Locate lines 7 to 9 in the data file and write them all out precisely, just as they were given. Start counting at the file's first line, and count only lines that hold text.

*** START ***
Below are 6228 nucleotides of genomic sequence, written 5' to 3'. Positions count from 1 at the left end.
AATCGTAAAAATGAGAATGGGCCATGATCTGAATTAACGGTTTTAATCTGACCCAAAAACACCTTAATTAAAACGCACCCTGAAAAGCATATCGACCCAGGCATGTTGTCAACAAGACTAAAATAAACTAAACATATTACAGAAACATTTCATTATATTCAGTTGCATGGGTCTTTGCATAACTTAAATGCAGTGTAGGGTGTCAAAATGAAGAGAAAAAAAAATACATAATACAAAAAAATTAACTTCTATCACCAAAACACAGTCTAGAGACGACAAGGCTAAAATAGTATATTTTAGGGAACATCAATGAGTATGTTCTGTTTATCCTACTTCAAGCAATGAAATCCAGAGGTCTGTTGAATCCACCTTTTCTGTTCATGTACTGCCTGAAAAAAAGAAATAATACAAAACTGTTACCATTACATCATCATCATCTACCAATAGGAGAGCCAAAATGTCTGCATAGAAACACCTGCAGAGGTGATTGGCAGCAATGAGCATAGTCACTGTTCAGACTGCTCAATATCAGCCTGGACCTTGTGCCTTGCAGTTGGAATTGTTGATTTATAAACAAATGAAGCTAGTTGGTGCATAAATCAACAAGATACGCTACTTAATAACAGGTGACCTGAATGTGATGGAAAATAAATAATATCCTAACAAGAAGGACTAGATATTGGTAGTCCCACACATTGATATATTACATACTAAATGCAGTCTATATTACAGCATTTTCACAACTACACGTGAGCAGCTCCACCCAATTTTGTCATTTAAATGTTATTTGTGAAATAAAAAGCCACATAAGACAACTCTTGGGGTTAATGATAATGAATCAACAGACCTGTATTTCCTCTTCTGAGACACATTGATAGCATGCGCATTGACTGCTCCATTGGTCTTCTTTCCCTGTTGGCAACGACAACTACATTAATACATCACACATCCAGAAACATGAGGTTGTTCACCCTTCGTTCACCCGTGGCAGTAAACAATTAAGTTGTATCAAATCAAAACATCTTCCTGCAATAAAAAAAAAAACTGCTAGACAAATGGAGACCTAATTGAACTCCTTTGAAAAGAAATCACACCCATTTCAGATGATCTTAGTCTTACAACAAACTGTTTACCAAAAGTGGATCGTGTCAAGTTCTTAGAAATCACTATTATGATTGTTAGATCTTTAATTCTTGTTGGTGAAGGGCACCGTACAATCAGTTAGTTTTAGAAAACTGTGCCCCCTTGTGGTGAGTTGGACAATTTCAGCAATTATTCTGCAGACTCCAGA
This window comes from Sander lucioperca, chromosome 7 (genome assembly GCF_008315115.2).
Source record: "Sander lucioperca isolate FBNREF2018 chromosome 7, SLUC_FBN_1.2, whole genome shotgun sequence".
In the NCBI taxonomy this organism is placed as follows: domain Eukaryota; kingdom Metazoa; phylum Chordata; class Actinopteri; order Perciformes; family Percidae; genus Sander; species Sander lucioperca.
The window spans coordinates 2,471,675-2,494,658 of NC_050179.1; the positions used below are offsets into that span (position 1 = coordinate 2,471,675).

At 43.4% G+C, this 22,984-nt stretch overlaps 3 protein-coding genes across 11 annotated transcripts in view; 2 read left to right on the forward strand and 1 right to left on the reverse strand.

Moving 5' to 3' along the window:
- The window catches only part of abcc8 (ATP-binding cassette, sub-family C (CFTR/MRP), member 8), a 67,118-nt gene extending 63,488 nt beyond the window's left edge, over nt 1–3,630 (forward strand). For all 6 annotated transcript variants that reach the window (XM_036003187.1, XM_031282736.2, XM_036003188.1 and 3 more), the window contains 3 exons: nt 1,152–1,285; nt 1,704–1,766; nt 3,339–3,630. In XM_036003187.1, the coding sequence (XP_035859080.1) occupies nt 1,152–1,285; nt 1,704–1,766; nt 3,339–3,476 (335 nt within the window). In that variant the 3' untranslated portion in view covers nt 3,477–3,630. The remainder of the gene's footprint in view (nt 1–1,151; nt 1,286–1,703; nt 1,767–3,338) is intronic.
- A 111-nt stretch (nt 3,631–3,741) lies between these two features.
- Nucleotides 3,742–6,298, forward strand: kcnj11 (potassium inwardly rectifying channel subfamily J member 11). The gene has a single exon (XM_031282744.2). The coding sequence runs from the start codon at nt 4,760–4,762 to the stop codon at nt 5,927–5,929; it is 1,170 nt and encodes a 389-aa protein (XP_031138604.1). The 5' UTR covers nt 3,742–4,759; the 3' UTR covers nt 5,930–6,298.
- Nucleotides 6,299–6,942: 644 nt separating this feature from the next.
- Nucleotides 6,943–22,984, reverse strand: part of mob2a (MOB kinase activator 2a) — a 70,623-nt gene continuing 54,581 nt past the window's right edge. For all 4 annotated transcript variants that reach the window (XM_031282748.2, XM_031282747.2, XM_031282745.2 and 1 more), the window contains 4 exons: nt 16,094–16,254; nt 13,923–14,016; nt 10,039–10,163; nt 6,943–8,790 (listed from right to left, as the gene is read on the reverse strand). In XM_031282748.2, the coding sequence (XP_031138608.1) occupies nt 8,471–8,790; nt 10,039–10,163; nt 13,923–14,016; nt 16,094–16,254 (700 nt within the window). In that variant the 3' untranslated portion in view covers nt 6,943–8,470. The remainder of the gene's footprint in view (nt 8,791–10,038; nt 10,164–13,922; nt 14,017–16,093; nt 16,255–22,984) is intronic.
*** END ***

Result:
At 43.4% G+C, this 22,984-nt stretch overlaps 3 protein-coding genes across 11 annotated transcripts in view; 2 read left to right on the forward strand and 1 right to left on the reverse strand.

Moving 5' to 3' along the window:
- The window catches only part of abcc8 (ATP-binding cassette, sub-family C (CFTR/MRP), member 8), a 67,118-nt gene extending 63,488 nt beyond the window's left edge, over nt 1–3,630 (forward strand). For all 6 annotated transcript variants that reach the window (XM_036003187.1, XM_031282736.2, XM_036003188.1 and 3 more), the window contains 3 exons: nt 1,152–1,285; nt 1,704–1,766; nt 3,339–3,630. In XM_036003187.1, the coding sequence (XP_035859080.1) occupies nt 1,152–1,285; nt 1,704–1,766; nt 3,339–3,476 (335 nt within the window). In that variant the 3' untranslated portion in view covers nt 3,477–3,630. The remainder of the gene's footprint in view (nt 1–1,151; nt 1,286–1,703; nt 1,767–3,338) is intronic.